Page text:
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Adhesion mechanisms mediated by probiotics and prebiotics and their potential impact on human health

Monteagudo-Mera, Andrea, Rastall, Robert A., Gibson, Glenn R., Charalampopoulos, Dimitris, Chatzifragkou, Afroditi
Applied microbiology and biotechnology 2019 v.103 no.16 pp. 6463-6472
absorption barrier, adhesion, anti-infective agents, antibiosis, bacterial adhesion, binding sites, biochemical pathways, cell lines, competitive exclusion, enteropathogens, epithelium, human health, immunomodulators, in vitro studies, intestines, mouth, prebiotics, probiotics, protective effect, receptors, toxins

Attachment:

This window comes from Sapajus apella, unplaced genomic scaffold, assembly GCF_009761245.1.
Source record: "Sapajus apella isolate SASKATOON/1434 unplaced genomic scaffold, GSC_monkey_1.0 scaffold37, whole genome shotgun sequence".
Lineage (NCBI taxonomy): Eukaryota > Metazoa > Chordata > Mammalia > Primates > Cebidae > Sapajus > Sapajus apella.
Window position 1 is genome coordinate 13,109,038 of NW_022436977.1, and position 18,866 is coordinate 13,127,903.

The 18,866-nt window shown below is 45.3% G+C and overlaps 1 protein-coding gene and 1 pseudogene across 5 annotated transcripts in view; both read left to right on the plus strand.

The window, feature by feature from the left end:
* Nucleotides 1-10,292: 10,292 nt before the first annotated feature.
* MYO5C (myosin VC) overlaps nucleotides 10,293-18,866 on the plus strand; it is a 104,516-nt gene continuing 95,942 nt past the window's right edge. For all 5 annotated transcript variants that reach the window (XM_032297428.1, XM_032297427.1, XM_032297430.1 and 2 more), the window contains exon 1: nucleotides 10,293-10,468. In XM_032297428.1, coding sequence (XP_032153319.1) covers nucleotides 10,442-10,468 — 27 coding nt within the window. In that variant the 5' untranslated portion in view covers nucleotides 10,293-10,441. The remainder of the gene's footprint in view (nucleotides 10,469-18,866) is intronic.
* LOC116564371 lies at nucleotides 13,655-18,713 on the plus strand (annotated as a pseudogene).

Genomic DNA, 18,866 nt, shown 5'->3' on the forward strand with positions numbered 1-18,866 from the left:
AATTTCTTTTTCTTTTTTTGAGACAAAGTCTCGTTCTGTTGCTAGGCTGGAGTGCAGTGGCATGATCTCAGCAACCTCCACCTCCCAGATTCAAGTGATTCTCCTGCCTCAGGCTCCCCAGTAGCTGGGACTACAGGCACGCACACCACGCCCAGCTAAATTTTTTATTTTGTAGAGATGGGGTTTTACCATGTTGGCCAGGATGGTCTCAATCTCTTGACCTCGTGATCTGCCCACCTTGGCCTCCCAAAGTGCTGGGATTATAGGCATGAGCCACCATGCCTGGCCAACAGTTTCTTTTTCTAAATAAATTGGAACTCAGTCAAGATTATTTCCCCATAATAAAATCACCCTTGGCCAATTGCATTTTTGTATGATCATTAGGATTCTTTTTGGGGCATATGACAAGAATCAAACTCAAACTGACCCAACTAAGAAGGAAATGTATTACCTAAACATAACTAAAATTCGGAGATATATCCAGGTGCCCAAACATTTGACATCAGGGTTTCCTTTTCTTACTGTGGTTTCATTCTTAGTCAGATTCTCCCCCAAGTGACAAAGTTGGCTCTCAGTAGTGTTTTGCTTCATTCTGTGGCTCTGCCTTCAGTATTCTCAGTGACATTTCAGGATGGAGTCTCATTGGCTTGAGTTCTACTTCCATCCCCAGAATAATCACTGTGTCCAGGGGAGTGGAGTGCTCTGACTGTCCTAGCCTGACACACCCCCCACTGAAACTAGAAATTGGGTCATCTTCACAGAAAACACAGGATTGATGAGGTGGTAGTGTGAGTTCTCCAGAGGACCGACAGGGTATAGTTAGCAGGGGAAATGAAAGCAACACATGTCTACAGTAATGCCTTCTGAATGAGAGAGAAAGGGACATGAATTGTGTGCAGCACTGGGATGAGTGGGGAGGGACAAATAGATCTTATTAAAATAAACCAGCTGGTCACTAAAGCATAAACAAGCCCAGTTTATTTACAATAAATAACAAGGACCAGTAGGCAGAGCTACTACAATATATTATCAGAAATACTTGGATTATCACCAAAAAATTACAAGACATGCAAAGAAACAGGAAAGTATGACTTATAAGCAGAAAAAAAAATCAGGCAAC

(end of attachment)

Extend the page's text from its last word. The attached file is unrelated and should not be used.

Adhesion ability to the host is a classical selection criterion for potential probiotic bacteria that could result in a transient colonisation that would help to promote immunomodulatory effects, as well as stimulate gut barrier and metabolic functions. In addition, probiotic bacteria have a potential protective role against enteropathogens through different mechanisms including production of antimicrobial compounds, reduction of pathogenic bacterial adhesion and competition for host cell binding sites. The competitive exclusion by probiotic bacteria has a beneficial effect not only on the gut but also in the urogenital tract and oral cavity. On the other hand, prebiotics may also act as barriers to pathogens and toxins by preventing their adhesion to epithelial receptors. In vitro studies with different intestinal cell lines have been widely used along the last decades to assess the adherence ability of probiotic bacteria and pathogen antagonism. However, extrapolation of these results to in vivo conditions still remains unclear, leading to the need of optimisation of more complex in vitro approaches that include interaction with the resident microbiota to address the current limitations. The aim of this mini review is to provide a comprehensive overview on the potential effect of the adhesive properties of probiotics and prebiotics on the host by focusing on the most recent findings related with adhesion and immunomodulatory and antipathogenic effect on human health.